- On 07/07/2010
- In Parks & Protected Sites
By Craig Brown - Scotsman
The Duke of Edinburgh said the plight of the 145-year-old City of Adelaide, currently resting on a slipway on the west coast of Scotland, is "hideous" and appealed for help to restore it to its former glory.
The Sunderland-built ship, which predates the Cutty Sark, took people and wool between Australia and Britain on 28 round trips.
Built from teak and iron in 1864, the clipper once completed the Britain to Australia route in a record 65 days, cutting 35 days off the normal journey.
Later known as the Carrick, it subsequently fulfilled many roles, including acting as a floating isolation hospital, a Royal Navy drill ship and finally, during the Second World War, as a floating clubhouse for the Royal Navy Reserve.
After its final decomission, it has been left to the elements at Irvine, North Ayrshire, and could still face being dismantled for display in a museum.
The Scottish Government is considering a number of options for the future of the ship, with campaigners hoping to refloat the vessel and take it to Australia or back to Sunderland.
In a rare interview, the duke lamented the difficulties in securing money to restore old ships like the Adelaide.
He said: "As long as I've been alive, there's never been a good moment to raise money.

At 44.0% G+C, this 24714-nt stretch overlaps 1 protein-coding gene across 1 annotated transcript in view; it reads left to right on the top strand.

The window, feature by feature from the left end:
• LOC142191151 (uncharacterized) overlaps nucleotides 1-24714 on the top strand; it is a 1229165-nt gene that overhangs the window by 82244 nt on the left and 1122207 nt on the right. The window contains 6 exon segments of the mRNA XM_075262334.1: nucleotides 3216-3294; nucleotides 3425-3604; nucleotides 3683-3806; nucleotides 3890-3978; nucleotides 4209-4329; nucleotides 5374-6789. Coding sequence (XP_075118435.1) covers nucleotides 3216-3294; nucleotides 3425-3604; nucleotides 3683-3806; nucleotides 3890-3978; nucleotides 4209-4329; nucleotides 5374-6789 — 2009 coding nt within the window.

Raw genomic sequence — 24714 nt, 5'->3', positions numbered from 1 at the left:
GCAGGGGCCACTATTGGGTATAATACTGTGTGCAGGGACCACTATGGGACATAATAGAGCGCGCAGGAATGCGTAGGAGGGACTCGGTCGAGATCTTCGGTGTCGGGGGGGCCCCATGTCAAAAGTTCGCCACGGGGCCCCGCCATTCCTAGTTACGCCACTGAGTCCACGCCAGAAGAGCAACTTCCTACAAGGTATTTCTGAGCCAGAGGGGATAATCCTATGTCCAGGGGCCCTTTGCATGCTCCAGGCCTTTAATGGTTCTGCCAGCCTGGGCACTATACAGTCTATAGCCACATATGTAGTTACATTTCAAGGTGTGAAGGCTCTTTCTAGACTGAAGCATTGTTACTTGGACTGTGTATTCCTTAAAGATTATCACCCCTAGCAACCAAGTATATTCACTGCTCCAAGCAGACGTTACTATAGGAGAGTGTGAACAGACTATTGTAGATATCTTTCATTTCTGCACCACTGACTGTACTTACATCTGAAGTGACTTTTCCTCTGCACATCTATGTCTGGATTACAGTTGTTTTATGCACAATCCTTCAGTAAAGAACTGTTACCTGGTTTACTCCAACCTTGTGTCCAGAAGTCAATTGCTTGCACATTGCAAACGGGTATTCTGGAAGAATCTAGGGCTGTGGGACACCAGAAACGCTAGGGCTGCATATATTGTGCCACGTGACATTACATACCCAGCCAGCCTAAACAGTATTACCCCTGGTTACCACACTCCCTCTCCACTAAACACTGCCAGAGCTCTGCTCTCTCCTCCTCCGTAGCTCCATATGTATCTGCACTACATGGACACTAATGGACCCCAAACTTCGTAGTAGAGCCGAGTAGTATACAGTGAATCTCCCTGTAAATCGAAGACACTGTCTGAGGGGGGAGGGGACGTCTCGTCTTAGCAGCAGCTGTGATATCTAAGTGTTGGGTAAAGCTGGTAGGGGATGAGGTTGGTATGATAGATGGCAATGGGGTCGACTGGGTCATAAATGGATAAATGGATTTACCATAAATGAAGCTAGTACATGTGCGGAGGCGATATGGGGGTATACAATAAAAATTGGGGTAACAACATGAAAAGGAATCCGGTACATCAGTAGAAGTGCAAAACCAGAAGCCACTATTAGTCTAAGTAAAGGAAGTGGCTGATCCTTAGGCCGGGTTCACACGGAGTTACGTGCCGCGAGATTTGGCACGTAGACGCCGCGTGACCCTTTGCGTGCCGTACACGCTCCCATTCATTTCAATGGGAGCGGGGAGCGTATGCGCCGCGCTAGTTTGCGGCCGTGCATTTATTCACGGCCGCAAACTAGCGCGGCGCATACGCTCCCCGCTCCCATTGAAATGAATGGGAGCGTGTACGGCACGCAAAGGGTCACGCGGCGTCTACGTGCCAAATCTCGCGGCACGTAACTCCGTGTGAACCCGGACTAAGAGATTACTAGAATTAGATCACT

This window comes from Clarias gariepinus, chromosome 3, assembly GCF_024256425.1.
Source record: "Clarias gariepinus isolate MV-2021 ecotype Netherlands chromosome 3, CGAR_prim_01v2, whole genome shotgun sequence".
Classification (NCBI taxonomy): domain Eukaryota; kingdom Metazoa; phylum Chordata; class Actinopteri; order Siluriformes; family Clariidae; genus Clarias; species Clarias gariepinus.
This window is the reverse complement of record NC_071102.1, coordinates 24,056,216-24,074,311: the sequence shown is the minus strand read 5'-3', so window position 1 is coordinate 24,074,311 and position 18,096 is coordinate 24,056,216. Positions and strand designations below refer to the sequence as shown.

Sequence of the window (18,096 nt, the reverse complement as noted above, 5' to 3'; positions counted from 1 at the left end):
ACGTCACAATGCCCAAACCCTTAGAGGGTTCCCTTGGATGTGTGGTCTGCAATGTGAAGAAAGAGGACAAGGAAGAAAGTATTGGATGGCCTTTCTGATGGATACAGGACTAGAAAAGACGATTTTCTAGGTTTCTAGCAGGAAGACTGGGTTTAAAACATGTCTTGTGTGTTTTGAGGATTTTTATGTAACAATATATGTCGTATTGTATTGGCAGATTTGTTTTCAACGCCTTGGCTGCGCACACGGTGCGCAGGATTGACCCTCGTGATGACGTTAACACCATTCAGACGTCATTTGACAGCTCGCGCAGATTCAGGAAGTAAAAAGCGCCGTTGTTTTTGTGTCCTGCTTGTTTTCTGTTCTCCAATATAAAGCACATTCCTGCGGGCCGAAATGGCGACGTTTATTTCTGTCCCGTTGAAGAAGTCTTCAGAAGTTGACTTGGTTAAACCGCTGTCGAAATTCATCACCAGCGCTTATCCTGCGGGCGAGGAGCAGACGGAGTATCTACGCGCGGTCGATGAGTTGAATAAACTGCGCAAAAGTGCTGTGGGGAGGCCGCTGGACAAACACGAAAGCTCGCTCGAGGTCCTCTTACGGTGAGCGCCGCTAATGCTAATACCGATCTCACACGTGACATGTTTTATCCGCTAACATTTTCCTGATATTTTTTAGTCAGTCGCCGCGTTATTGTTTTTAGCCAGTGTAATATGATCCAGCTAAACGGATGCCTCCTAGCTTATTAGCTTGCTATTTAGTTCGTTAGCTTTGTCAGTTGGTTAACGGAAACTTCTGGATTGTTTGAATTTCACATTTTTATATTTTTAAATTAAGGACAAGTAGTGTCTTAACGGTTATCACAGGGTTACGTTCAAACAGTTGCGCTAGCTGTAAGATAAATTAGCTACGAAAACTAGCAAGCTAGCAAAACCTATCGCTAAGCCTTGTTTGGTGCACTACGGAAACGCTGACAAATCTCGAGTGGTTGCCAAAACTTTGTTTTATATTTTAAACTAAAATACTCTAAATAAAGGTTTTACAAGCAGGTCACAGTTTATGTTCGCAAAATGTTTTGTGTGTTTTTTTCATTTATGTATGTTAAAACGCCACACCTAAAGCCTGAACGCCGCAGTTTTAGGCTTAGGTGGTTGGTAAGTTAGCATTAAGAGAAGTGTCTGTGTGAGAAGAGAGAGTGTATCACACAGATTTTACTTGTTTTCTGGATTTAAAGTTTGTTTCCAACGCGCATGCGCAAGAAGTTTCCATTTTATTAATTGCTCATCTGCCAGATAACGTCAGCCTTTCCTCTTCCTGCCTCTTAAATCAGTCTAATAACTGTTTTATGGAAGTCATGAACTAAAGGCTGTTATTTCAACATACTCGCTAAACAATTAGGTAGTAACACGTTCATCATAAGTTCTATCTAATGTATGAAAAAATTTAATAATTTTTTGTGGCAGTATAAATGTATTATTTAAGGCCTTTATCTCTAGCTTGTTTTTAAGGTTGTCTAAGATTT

"Mind you, the sums back then looked smaller, because no-one seems to know anything about inflation, least of all the Treasury.
"People had got it into their heads that we are looking after historic buildings, but it was a completely new concept that we should look after historic ships.
"The National Trust was there for old buildings, but there was no-one there for old ships.
"We've still got a hideous problem with the City of Adelaide, which belongs to the Scottish Maritime Museum but is caught in a trap. Because it was falling to bits, they pulled it out of the water and it's now become a listed building.
"But they can't raise the money to do anything about it. You can't seem to concentrate the interest. It's a great pity."
His comments came as Scottish culture minister Fiona Hyslop yesterday met campaigners who want to save the clipper.
Earlier this year, Ms Hyslop announced that Historic Scotland had commissioned real estate advisers DTZ to review options for the category A-listed ship.
Those under consideration include moving the ship to Sunderland, to Adelaide in South Australia, or moving it to a different location in Scotland.